Following the poisoning of former Russian spy Sergei Skripal and his daughter Yulia in the southern English town of Salisbury on Sunday 4 March, the British government has finally reached the limits of its patience with Russia.
Prime Minister Theresa May issued an ultimatum on Monday, giving Russia until midnight on Tuesday to explain how the nerve agent identified by British experts as a Russian military weapon came to be used for what is still, at this stage, attempted murder. She justified her stance by saying that: “There is no other conclusion other than that the Russian state was culpable.”
In response to her comments Russian foreign minister Sergei Lavrov denied all knowledge of or involvement in the incident, and demanded to have access to the material identified by scientists at Britain’s Porton Down research establishment.
A series of tweets from the Russian embassy in London prior to and after the deadline made it plain that Russia did not accept the ultimatum or intend to provide any evidence to explain the incident.
Mixed bag of measures
Following a briefing by senior intelligence officials on Wednesday morning Mrs May announced a series of measures to retaliate against Russia, most notably the expulsion of 23 diplomats identified as “undeclared intelligence officers”. Although this will be the largest number of Russian diplomats expelled from the UK for almost 30 years, and will be almost half of the diplomatic staff at the Russian embassy in London, it is really a symbolic gesture.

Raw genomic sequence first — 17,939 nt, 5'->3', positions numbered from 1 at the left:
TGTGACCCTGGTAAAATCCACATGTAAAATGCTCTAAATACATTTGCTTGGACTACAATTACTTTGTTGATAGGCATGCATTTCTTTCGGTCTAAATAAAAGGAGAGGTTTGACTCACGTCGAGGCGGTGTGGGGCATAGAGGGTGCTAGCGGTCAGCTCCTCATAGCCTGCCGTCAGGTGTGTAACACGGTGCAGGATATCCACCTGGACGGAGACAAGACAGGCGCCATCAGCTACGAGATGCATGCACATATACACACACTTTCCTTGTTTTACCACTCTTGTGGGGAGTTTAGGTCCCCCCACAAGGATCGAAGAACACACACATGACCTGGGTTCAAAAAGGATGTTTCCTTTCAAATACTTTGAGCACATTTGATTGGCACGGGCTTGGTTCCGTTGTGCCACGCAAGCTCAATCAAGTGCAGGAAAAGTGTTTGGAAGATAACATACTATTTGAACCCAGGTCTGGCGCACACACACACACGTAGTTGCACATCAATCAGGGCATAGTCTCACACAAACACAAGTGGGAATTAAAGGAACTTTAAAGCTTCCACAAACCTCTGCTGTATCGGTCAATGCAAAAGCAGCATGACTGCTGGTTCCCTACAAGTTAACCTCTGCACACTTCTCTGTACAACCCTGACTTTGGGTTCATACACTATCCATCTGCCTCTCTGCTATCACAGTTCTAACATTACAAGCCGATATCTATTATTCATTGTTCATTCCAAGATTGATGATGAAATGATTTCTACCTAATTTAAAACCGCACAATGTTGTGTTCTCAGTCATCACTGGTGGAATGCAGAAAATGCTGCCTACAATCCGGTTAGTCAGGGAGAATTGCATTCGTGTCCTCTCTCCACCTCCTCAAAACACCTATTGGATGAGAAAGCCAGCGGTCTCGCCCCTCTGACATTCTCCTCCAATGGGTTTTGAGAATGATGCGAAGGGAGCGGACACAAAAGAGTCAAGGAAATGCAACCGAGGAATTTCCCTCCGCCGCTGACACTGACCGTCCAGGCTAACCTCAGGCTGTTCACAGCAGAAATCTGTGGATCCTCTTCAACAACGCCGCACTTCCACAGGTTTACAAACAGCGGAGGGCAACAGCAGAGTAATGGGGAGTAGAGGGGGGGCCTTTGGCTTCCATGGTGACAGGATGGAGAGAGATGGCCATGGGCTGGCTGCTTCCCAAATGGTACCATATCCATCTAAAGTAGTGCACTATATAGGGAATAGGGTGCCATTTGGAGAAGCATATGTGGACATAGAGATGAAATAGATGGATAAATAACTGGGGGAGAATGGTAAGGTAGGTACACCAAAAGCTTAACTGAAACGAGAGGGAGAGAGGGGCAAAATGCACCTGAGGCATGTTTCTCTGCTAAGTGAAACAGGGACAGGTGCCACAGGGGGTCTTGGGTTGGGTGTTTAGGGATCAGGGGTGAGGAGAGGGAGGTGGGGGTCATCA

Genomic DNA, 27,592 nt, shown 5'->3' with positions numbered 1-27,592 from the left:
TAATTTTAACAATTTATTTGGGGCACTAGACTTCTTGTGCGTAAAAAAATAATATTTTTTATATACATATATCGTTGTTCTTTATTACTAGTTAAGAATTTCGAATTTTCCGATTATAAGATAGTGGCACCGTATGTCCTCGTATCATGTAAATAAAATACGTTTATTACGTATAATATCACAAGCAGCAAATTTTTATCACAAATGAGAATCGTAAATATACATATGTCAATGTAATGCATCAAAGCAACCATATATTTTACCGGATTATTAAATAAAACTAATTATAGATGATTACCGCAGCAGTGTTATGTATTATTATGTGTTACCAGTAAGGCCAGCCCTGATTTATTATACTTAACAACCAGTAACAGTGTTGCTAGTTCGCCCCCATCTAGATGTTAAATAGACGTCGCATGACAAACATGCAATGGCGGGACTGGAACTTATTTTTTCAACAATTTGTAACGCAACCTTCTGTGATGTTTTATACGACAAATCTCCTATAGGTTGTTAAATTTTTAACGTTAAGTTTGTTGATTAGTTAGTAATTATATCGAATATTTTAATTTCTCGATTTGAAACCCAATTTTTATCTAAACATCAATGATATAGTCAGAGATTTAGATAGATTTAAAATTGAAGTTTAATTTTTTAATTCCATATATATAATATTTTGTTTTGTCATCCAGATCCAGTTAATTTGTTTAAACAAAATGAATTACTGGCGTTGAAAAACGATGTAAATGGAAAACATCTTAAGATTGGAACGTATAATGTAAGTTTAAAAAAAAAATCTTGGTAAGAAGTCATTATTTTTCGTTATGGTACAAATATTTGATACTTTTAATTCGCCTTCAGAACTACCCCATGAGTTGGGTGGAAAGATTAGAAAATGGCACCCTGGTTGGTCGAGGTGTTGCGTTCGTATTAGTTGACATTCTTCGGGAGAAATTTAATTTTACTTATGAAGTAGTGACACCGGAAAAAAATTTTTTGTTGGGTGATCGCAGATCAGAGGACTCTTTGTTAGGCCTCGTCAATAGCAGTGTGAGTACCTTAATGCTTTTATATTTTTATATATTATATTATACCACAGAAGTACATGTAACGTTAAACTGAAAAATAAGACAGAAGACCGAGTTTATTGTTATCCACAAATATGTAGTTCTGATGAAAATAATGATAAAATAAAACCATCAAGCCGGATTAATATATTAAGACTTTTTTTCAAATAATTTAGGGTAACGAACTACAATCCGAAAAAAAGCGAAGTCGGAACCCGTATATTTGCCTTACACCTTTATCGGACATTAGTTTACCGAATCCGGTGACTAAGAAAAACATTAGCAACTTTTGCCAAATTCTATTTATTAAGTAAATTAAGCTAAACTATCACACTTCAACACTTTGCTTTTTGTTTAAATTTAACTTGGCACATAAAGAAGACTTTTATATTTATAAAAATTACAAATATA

Despite her statement that the expulsion will “fundamentally degrade Russian intelligence capability in the UK for years to come” and that any attempts to rebuild it will be prevented, it seems unlikely that a country with large military and intelligence budgets facilitating its belligerent intentions will be crippled by such a move. Particularly given its now infamous ability to infiltrate supposedly secure government IT systems, using its own experts or proxy organisations with a licence to act on its behalf.
Other measures which could, potentially, have some teeth (my italics) included:
The freezing of Russian assets where there is evidence they may be used to threaten the life or property of UK nationals or residents
Plans to consider new laws to increase defences against “hostile state activity”.
The rest, such as cutting all planned high level bi-lateral contacts between the UK and Russia, or not sending ministers or members of the Royal Family to the FIFA World Cup in Russia this year, will not have Mr Putin reaching for his sleeping tablets.
Seriousness and solidarity